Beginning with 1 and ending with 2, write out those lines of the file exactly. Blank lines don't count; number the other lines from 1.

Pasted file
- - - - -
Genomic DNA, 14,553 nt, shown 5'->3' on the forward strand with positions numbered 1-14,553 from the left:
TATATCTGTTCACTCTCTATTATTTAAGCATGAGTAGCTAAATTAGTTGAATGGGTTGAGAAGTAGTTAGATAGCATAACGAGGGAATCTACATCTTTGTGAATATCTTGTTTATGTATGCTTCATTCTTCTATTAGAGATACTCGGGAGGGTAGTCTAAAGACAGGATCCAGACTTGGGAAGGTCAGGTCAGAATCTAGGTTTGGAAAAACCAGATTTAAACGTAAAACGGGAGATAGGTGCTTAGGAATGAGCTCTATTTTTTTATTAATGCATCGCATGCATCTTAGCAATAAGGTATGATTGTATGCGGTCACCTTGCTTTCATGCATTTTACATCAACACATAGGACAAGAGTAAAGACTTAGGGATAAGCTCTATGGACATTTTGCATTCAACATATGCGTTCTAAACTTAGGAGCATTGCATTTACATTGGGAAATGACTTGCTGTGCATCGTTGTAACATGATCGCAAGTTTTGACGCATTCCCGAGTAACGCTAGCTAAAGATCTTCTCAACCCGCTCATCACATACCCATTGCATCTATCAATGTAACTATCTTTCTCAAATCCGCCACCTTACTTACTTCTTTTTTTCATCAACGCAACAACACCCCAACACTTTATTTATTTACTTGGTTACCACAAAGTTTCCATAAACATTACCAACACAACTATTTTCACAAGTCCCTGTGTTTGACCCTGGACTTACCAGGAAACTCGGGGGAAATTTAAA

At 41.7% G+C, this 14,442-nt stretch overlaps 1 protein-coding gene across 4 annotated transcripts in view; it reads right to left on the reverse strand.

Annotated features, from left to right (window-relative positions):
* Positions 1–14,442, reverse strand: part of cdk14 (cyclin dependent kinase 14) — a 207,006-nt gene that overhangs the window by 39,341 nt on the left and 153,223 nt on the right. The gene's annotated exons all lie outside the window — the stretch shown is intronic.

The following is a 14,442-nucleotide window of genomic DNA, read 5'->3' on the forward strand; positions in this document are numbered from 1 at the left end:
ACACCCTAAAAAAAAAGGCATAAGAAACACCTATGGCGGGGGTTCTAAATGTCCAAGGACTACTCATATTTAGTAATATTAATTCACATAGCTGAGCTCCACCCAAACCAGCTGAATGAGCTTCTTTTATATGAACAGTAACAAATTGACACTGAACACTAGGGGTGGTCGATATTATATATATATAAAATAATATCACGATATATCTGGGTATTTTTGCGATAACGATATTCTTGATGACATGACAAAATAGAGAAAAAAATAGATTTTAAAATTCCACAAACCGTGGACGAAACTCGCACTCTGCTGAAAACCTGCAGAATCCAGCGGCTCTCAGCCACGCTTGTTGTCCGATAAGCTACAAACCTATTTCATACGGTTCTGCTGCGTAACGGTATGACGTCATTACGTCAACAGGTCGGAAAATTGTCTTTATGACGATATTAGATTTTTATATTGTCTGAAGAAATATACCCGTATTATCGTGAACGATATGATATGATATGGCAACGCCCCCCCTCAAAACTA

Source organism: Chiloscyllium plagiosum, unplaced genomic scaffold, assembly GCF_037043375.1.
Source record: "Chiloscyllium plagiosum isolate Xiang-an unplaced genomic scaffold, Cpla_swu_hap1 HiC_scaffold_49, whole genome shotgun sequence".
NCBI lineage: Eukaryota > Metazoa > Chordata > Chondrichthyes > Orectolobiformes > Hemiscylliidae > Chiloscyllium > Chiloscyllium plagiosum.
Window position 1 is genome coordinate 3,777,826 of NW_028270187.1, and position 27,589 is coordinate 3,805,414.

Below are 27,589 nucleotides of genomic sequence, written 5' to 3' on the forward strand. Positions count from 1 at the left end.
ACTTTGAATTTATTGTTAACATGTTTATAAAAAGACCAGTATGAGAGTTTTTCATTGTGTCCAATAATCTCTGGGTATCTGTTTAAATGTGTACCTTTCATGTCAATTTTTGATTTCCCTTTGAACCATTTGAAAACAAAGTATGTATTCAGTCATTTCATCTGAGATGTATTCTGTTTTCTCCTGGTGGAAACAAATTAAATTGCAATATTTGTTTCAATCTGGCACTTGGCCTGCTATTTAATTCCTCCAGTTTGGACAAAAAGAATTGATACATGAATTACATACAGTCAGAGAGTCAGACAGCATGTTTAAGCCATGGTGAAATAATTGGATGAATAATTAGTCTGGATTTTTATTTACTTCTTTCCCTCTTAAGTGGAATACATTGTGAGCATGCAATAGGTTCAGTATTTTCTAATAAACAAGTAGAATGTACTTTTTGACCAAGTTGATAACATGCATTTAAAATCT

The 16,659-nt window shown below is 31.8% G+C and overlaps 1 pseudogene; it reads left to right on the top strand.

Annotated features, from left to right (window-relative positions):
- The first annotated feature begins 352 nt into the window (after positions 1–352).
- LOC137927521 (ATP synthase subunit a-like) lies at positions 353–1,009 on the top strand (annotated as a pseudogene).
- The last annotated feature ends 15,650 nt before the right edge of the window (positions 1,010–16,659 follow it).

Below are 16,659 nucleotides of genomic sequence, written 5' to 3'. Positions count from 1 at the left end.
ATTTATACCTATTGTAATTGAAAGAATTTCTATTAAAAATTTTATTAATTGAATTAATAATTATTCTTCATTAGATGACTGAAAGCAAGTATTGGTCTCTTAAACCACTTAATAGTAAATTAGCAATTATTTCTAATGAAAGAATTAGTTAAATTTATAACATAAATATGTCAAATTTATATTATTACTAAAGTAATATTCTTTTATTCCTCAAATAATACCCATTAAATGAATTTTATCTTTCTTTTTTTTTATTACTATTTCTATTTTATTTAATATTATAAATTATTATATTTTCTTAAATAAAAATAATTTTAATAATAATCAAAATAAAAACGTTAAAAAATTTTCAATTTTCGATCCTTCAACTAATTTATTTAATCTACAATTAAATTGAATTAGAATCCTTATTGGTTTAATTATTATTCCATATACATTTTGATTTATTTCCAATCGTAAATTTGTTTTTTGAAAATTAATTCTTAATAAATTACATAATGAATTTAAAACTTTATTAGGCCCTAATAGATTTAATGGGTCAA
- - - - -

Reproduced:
Genomic DNA, 14,553 nt, shown 5'->3' on the forward strand with positions numbered 1-14,553 from the left:
TATATCTGTTCACTCTCTATTATTTAAGCATGAGTAGCTAAATTAGTTGAATGGGTTGAGAAGTAGTTAGATAGCATAACGAGGGAATCTACATCTTTGTGAATATCTTGTTTATGTATGCTTCATTCTTCTATTAGAGATACTCGGGAGGGTAGTCTAAAGACAGGATCCAGACTTGGGAAGGTCAGGTCAGAATCTAGGTTTGGAAAAACCAGATTTAAACGTAAAACGGGAGATAGGTGCTTAGGAATGAGCTCTATTTTTTTATTAATGCATCGCATGCATCTTAGCAATAAGGTATGATTGTATGCGGTCACCTTGCTTTCATGCATTTTACATCAACACATAGGACAAGAGTAAAGACTTAGGGATAAGCTCTATGGACATTTTGCATTCAACATATGCGTTCTAAACTTAGGAGCATTGCATTTACATTGGGAAATGACTTGCTGTGCATCGTTGTAACATGATCGCAAGTTTTGACGCATTCCCGAGTAACGCTAGCTAAAGATCTTCTCAACCCGCTCATCACATACCCATTGCATCTATCAATGTAACTATCTTTCTCAAATCCGCCACCTTACTTACTTCTTTTTTTCATCAACGCAACAACACCCCAACACTTTATTTATTTACTTGGTTACCACAAAGTTTCCATAAACATTACCAACACAACTATTTTCACAAGTCCCTGTGTTTGACCCTGGACTTACCAGGAAACTCGGGGGAAATTTAAA